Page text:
On Iran, Clinton even posed as the relative peace candidate by claiming a role in President Obama’s diplomacy to ensure that Iran didn’t develop a nuclear weapon, although her actual position was more hawkish than Obama’s and more in line with Israel’s desire to provoke another “regime change” in Tehran. Obama’s diplomacy succeeded only after she left the job as secretary of state.

But Trump instead held to the tough-guy Republican position, denouncing the Iranian nuclear deal as a mistake, making himself look like the relative warmonger. For voters who are fed up with endless warfare and who are tired of Israel manipulating U.S. foreign policy in the Middle East, Trump’s belligerence on Iran didn’t help with them.

Yet, whether Hillary Clinton’s reticence on war talk represents a conscious decision or was simply driven by the dynamics of Monday’s debate is unclear. She has seemed determined to ingratiate herself with Official Washington’s neocons, apparently thinking that they are an influential opinion bloc or perhaps she is just one of them.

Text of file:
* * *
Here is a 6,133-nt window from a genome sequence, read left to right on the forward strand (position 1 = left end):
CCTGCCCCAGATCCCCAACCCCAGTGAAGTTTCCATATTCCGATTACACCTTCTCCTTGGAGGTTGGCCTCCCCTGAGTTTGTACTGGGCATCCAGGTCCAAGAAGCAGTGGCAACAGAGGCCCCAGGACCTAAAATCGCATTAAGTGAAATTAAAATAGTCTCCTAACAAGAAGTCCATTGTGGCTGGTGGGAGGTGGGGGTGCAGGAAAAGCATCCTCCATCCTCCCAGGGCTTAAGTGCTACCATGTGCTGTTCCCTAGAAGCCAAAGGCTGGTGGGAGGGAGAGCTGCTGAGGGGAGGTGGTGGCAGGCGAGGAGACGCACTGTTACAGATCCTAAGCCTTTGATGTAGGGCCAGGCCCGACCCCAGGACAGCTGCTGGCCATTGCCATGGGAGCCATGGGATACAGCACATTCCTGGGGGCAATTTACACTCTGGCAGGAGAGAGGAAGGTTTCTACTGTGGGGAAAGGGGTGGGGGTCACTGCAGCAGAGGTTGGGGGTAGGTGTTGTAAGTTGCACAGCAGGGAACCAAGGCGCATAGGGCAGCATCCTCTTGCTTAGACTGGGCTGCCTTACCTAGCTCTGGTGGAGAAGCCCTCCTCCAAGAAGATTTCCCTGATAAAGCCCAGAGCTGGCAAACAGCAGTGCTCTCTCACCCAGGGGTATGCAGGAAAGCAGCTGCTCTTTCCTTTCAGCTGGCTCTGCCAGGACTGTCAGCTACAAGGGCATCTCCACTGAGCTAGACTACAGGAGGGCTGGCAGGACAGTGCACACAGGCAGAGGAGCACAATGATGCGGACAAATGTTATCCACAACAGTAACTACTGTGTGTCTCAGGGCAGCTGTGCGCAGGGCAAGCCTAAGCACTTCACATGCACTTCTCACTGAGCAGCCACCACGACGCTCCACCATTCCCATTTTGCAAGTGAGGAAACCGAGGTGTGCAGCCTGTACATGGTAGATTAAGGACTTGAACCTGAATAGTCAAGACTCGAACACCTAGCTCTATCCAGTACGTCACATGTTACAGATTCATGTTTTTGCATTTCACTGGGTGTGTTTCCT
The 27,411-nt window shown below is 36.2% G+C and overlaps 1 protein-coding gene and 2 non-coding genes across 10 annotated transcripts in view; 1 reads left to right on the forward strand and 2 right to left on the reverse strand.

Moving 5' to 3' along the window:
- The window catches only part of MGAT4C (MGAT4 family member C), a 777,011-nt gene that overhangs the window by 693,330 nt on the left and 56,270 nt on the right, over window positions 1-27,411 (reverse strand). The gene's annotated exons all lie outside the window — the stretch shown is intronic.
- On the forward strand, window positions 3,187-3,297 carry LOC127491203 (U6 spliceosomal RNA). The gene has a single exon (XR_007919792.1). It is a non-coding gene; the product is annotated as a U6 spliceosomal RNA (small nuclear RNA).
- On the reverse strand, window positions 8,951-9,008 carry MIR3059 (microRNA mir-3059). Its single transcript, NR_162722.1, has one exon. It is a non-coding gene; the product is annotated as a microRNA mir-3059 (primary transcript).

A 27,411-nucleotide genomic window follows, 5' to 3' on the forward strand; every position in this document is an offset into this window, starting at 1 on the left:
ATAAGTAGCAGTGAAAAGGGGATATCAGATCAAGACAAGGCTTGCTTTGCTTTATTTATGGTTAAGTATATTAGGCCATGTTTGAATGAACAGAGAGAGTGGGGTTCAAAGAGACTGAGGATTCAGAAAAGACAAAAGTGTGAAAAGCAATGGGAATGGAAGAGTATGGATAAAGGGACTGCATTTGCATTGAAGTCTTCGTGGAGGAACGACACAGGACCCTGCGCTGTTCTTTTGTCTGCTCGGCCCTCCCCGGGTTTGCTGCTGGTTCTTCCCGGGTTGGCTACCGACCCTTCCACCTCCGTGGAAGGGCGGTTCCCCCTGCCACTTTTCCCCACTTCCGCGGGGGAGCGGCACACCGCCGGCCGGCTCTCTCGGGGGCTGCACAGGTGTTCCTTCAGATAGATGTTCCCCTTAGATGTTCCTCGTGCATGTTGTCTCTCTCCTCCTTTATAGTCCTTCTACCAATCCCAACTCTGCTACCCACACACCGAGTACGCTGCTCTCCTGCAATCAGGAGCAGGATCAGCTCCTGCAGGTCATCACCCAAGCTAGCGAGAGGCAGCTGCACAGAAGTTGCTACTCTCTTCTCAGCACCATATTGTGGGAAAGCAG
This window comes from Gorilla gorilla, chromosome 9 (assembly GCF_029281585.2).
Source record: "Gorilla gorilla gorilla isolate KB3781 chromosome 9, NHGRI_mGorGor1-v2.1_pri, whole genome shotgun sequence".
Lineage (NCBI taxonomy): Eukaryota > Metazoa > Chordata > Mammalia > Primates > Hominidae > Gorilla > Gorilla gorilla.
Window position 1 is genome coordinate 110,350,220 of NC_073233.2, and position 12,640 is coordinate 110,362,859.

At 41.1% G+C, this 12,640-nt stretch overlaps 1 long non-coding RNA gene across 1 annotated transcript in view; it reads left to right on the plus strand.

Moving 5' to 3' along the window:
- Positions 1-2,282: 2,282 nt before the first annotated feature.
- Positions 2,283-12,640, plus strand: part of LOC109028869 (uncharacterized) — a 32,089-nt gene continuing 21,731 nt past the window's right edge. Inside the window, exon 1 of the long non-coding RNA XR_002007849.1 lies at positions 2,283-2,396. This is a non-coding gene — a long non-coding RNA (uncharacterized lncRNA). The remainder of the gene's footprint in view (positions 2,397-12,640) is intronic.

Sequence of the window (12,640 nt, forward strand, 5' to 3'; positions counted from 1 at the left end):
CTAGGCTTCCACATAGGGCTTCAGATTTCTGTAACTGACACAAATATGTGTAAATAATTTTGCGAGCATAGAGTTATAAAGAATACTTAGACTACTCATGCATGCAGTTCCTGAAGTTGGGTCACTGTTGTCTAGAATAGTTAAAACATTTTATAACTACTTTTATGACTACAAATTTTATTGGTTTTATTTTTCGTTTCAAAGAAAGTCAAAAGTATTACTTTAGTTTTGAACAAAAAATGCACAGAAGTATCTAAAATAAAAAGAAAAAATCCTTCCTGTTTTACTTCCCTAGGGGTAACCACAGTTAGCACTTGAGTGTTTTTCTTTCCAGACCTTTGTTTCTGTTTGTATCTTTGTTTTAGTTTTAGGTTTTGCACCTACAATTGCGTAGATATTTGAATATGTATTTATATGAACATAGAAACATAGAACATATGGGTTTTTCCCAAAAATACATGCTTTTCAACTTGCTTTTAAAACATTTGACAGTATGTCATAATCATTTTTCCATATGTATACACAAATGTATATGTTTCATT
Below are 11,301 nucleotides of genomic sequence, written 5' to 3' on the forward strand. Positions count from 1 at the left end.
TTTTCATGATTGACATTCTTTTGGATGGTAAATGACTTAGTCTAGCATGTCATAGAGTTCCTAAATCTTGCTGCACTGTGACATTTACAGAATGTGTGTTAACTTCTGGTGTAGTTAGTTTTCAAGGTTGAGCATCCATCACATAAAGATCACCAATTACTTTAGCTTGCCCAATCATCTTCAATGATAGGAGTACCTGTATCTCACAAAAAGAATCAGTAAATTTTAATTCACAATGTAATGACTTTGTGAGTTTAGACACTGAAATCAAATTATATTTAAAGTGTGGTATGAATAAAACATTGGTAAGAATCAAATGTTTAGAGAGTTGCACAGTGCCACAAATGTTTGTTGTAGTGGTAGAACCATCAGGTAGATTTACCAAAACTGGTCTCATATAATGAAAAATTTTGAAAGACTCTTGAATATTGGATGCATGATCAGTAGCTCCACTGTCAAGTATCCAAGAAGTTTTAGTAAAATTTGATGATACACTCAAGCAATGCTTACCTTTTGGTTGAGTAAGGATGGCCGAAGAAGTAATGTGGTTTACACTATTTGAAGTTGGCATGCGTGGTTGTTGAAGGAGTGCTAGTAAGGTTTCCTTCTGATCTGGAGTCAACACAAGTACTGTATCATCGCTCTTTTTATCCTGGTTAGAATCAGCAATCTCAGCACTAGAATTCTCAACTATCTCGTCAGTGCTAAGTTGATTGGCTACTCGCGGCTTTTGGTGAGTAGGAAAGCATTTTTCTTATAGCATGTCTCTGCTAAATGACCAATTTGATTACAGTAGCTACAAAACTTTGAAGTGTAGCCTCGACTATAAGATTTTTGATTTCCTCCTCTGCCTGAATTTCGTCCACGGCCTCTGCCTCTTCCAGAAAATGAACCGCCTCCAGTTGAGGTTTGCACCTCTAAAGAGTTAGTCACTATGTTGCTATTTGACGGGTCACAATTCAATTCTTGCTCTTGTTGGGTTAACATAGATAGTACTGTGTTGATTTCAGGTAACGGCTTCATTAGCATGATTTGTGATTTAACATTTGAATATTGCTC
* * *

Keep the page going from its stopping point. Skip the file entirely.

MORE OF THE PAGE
Whatever the outcome of the Nov. 8 election, there is little reason for celebration among Americans who want to pull back from the precipice of ever-wider and more dangerous wars.

Trump represents a wild card who favors negotiations with Russia and China but calls for an intensified war on “terrorism,” including the reinstitution of torture and promises to “knock the hell” out of the Islamic State.

Clinton has a long record of pushing for wars behind the cloak of “humanitarianism,” bloodshed rationalized by phony propaganda. She seems to have bought into the demonization of Vladimir Putin and the idea of a costly and dangerous New Cold War with Russia. She also has called for more electronic spying at home and abroad and for the assassination of Islamic State leader Abu Bakr al-Baghdadi.